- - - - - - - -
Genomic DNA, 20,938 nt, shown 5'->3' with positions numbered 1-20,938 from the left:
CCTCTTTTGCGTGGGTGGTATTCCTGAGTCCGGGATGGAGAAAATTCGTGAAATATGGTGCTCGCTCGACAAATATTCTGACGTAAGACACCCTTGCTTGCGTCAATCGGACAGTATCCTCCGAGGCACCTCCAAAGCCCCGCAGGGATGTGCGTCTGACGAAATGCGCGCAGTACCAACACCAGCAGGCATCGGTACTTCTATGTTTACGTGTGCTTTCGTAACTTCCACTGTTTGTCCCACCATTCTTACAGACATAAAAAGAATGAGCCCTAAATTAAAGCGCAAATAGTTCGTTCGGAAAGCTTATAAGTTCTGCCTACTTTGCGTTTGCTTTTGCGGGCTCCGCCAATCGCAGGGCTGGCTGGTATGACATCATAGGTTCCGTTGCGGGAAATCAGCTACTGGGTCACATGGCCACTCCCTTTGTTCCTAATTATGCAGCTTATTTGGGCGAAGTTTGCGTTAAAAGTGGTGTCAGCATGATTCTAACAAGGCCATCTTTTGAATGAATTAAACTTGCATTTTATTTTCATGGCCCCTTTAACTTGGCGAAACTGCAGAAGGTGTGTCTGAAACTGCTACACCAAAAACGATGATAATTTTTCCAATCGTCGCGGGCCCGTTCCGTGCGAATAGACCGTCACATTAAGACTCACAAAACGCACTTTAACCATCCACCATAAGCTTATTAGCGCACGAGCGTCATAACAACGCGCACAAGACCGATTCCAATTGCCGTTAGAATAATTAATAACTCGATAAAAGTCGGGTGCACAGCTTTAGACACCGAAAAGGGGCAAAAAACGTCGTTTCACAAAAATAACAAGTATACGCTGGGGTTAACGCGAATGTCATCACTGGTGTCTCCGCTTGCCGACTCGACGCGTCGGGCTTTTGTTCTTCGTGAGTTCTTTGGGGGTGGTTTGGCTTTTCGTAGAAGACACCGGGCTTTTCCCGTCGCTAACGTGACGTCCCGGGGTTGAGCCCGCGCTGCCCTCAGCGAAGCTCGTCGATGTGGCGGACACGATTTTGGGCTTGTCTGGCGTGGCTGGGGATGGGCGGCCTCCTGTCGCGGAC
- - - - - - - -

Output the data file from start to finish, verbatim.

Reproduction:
Genomic DNA, 20,938 nt, shown 5'->3' with positions numbered 1-20,938 from the left:
CCTCTTTTGCGTGGGTGGTATTCCTGAGTCCGGGATGGAGAAAATTCGTGAAATATGGTGCTCGCTCGACAAATATTCTGACGTAAGACACCCTTGCTTGCGTCAATCGGACAGTATCCTCCGAGGCACCTCCAAAGCCCCGCAGGGATGTGCGTCTGACGAAATGCGCGCAGTACCAACACCAGCAGGCATCGGTACTTCTATGTTTACGTGTGCTTTCGTAACTTCCACTGTTTGTCCCACCATTCTTACAGACATAAAAAGAATGAGCCCTAAATTAAAGCGCAAATAGTTCGTTCGGAAAGCTTATAAGTTCTGCCTACTTTGCGTTTGCTTTTGCGGGCTCCGCCAATCGCAGGGCTGGCTGGTATGACATCATAGGTTCCGTTGCGGGAAATCAGCTACTGGGTCACATGGCCACTCCCTTTGTTCCTAATTATGCAGCTTATTTGGGCGAAGTTTGCGTTAAAAGTGGTGTCAGCATGATTCTAACAAGGCCATCTTTTGAATGAATTAAACTTGCATTTTATTTTCATGGCCCCTTTAACTTGGCGAAACTGCAGAAGGTGTGTCTGAAACTGCTACACCAAAAACGATGATAATTTTTCCAATCGTCGCGGGCCCGTTCCGTGCGAATAGACCGTCACATTAAGACTCACAAAACGCACTTTAACCATCCACCATAAGCTTATTAGCGCACGAGCGTCATAACAACGCGCACAAGACCGATTCCAATTGCCGTTAGAATAATTAATAACTCGATAAAAGTCGGGTGCACAGCTTTAGACACCGAAAAGGGGCAAAAAACGTCGTTTCACAAAAATAACAAGTATACGCTGGGGTTAACGCGAATGTCATCACTGGTGTCTCCGCTTGCCGACTCGACGCGTCGGGCTTTTGTTCTTCGTGAGTTCTTTGGGGGTGGTTTGGCTTTTCGTAGAAGACACCGGGCTTTTCCCGTCGCTAACGTGACGTCCCGGGGTTGAGCCCGCGCTGCCCTCAGCGAAGCTCGTCGATGTGGCGGACACGATTTTGGGCTTGTCTGGCGTGGCTGGGGATGGGCGGCCTCCTGTCGCGGAC